‘CRAZY SANTAS’ by David Lee Morgan


This poem comes with a story – about the guy who had the biggest influence on me becoming a revolutionary communist: Santa Claus. In particular, it’s about my memory of one movie: Miracle on 34th Street, the original version with John Payne, Maureen O’Hara, Natalie Wood as the little girl, and Edmund Gwenn as Santa.

In this movie, Santa Claus – THE REAL SANTA – has come to New York and for some reason has taken a job at Macy’s as the department store Santa. And there’s a scene where Santa is sitting on his… throne, I guess you’d call it, and boys and girls are coming up and sitting on his lap and telling him what they want for Christmas. And we can see that next in line is a little girl and her mother – as we think – who is anxious to talk to Santa first.

So she rushes up to him and says, “Listen, I’m not her real mother, I’m only her foster mother. Her real mother and father were murdered by the Nazis in Amsterdam, and she just got here, and she doesn’t speak a word of English, only Dutch. And I’ve tried to explain to her that you won’t understand what she’s saying, but she says, ‘No, no, no, you don’t understand. Santa Claus is for every little boy and girl in the world – and I’m a little girl, so of course he’ll understand me.’ And I don’t know what to say: she’s already had her heart broken once… “

Now if this had been real life, the guy probably would have said, “Jeez, I don’t know. Buy her a present. Buy her three. Here’s a catalogue.” But it isn’t real life, it’s a Hollywood movie, and in this movie, it’s THE REAL SANTA. So he says to the mother, “Don’t worry.” Then he turns to the little girl and says…

Well, I don’t know what he says, because it’s in Dutch. And her eyes light up and she comes running and jumps in his lap, and they start jabbering away in Dutch and they sing a song about Sinterklaas. When I first saw this movie, I didn’t know anything about the real world – I was the same age as the little girl – but I knew that was the way it should be, that wherever you travelled, no matter how long and hard the journey, especially if it was a long, hard journey, the first words you should hear when you get there are, “Welcome Home.”


Imagine you were this cool old guy who loved children
Truly and deeply
Loved every beat of the way they stiff little tick-tock walk, and the monkey talk, and the roar of the buzz of the whisper of the butterfly why of honey and wonder and thirsty hunger. They give you their hand with everything in it, and your heart lurches into… Give me a place to stand and I will move the universe, squeeze it down into the perfect toy to light the smile inside your eye (I)… would give you anything. Imagine this, multiplied by every newborn smile in a heartbreak world – if you could be Santa for every boy and girl. Imagine a magic workshop powered by twinkle of the eye drive, quantum indecision, and reindeer jive, every elf in all eleven dimensions, drugged and demented, but working with manic precision, a just-in-the-nick-of-time engine (that’s why they call you Saint Nick), and in the back of the sleigh a bag big enough to carry its weight in wishes. This is it! the delicious impossible minute when every child on the planet is given the one perfect gift that says this is your world – and you belong in it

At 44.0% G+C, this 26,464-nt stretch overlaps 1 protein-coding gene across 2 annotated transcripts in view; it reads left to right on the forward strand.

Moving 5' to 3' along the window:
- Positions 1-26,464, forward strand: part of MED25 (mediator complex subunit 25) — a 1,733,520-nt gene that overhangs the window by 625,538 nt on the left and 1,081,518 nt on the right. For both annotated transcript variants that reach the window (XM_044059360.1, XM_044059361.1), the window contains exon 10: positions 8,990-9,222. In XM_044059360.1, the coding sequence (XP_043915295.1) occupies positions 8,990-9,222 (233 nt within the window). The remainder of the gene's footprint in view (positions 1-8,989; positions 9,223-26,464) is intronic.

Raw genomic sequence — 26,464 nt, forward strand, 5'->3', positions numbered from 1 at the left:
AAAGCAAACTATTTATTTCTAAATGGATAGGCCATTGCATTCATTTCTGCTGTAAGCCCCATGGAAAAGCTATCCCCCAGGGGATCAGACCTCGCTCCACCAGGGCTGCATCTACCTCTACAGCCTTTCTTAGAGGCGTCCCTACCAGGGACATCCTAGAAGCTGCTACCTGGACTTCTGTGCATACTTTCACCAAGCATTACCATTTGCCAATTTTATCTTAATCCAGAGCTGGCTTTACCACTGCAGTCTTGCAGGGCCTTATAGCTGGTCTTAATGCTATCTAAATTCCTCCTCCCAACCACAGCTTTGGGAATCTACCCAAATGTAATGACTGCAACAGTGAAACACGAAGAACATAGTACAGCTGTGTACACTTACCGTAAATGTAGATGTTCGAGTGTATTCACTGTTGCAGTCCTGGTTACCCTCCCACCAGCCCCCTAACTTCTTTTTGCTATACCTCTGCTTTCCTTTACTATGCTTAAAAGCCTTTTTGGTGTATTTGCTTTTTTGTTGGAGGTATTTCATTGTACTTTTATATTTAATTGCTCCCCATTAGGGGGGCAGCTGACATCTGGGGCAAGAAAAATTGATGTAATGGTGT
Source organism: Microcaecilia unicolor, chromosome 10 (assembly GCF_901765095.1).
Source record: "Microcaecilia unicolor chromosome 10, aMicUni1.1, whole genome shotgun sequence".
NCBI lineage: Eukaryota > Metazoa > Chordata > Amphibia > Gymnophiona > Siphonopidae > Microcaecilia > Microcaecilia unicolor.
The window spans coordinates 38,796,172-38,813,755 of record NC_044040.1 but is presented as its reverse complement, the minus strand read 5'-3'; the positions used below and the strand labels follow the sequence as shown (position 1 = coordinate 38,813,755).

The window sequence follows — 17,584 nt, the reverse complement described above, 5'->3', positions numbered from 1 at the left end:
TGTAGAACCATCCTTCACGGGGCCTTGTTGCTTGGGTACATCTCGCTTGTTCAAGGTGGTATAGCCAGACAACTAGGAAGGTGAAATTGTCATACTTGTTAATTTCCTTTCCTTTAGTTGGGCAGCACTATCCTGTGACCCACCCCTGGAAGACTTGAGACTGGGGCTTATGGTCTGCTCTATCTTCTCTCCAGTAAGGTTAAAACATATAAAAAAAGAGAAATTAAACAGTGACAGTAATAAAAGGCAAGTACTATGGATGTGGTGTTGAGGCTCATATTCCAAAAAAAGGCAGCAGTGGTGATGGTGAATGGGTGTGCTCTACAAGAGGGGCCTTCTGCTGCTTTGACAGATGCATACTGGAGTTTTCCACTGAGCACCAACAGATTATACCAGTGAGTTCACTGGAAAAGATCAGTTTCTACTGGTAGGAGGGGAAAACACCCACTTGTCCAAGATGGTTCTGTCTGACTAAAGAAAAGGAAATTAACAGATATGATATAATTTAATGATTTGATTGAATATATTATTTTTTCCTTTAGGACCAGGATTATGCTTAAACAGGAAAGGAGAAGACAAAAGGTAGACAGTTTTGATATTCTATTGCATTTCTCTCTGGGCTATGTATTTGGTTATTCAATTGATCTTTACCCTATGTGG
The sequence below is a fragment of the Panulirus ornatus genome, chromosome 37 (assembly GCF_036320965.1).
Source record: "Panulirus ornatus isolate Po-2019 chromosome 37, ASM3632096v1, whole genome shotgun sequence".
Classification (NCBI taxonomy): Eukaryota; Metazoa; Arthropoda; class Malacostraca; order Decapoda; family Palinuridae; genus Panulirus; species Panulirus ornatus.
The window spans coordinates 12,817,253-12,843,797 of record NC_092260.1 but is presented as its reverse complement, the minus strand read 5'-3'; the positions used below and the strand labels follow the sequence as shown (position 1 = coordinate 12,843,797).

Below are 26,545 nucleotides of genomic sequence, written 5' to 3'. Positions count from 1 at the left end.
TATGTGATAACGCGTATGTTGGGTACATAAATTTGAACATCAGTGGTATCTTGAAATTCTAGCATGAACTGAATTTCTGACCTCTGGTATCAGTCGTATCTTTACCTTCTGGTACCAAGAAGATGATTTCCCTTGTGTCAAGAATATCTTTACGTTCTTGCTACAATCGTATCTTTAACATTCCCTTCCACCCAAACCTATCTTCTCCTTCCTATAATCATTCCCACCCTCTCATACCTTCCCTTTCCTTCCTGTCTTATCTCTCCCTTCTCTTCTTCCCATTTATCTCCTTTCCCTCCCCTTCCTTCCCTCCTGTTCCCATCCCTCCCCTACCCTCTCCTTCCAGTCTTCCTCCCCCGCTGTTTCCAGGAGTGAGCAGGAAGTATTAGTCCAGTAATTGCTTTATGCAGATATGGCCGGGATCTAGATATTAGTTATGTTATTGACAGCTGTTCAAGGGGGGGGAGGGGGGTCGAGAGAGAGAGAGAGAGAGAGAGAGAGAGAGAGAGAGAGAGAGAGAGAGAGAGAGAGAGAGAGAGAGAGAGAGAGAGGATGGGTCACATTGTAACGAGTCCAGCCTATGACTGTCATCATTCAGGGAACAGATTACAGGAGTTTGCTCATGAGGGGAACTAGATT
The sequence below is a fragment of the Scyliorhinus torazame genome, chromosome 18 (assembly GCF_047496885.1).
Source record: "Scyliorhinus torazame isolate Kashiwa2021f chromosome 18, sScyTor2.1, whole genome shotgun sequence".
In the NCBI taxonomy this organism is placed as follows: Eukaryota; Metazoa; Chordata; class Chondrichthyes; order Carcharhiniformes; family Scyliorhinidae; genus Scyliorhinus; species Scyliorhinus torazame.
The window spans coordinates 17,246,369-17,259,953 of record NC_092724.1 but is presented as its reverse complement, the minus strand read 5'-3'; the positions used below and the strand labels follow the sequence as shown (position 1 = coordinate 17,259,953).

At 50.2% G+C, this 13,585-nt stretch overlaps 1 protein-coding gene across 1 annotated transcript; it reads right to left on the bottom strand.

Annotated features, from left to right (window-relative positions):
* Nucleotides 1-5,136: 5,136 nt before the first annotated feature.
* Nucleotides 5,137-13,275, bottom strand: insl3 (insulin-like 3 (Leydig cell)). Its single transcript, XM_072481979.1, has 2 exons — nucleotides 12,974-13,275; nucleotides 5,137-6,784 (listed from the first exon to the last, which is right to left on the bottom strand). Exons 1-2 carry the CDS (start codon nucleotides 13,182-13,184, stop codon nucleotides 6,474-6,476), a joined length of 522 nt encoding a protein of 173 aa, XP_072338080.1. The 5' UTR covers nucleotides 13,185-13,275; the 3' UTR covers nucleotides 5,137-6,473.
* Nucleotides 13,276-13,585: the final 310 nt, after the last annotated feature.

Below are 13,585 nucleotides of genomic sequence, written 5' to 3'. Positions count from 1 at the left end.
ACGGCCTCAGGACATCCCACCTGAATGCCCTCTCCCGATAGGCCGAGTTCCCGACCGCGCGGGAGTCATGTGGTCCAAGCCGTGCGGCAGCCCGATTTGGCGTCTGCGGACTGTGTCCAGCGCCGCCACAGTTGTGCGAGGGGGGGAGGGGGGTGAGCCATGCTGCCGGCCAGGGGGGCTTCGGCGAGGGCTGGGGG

Imagine you could do this one wonderful thing
But for the rest of the year that was all you could do
And the toys would go out and be used up and worn out and broken
And that was good, the way it should be, that was why you would build them
Toys were made to be broken, not children
But in the war-torn days of the in-between year, the names would change but it was always King Herod’s reign, and his soldiers would go from door to door with bloody swords, while you all worked on through tears and horror, knowing you could never make it right, no matter how magical that one perfect night
What would you do?
Would you go on working
When you could only give the one magic minute
Better than nothing, and who could argue with arithmetic
Or would you go crazy with the weight of anger and grief
Would you feel responsible, would you feel like a thief
Living a life so sweet, full of hard work done well
When so many children are living in hell
Some people can’t ever get enough
Give them a minute and they want eternity, the kind who can never be happy with even a scrap of cruelty, they go crazy at the thought of one child dying a needless death, they can’t rest, they’ve gotta be moving, doing, making more than a difference, making EVERYTHING different
These are the Crazy Santas who never give up
Crazy Santas mad with love
Crazy Santas get up at the crack of dawn, work boots on, march out onto the field, into the street, get beat, fight back, get shot at, don’t stop, live life hot-wired
Crazy Santas are dangerous, but it’s a dangerous world
Some people can’t help fighting back
Whenever they see the weak attacked
They live like champions
In the army of the never-had-a-chance
Some of them pick up the gun
Some of them live like saints
All of them are powered by love
All of them make mistakes
Some say we need more magic minutes, that’s the best we can do
But I believe we need to reach out for eternity, we need to be
Crazy Santas who never give up
Crazy Santas mad with love

David Lee Morgan (Seattle) Born in Berlin, grown in and around Seattle, for the last 30 years David Lee Morgan has been based in London, travelling the northern hemisphere as a performance poet and street musician (saxophone). He has written novels, plays and musical theatre. He’s won a fair few slam poetry competitions, including the London, the UK, and the BBC Slam Championships. He holds a PhD in creative writing and philosophy at Newcastle University. He’s a longstanding member of the Writers Guild of Great Britain.

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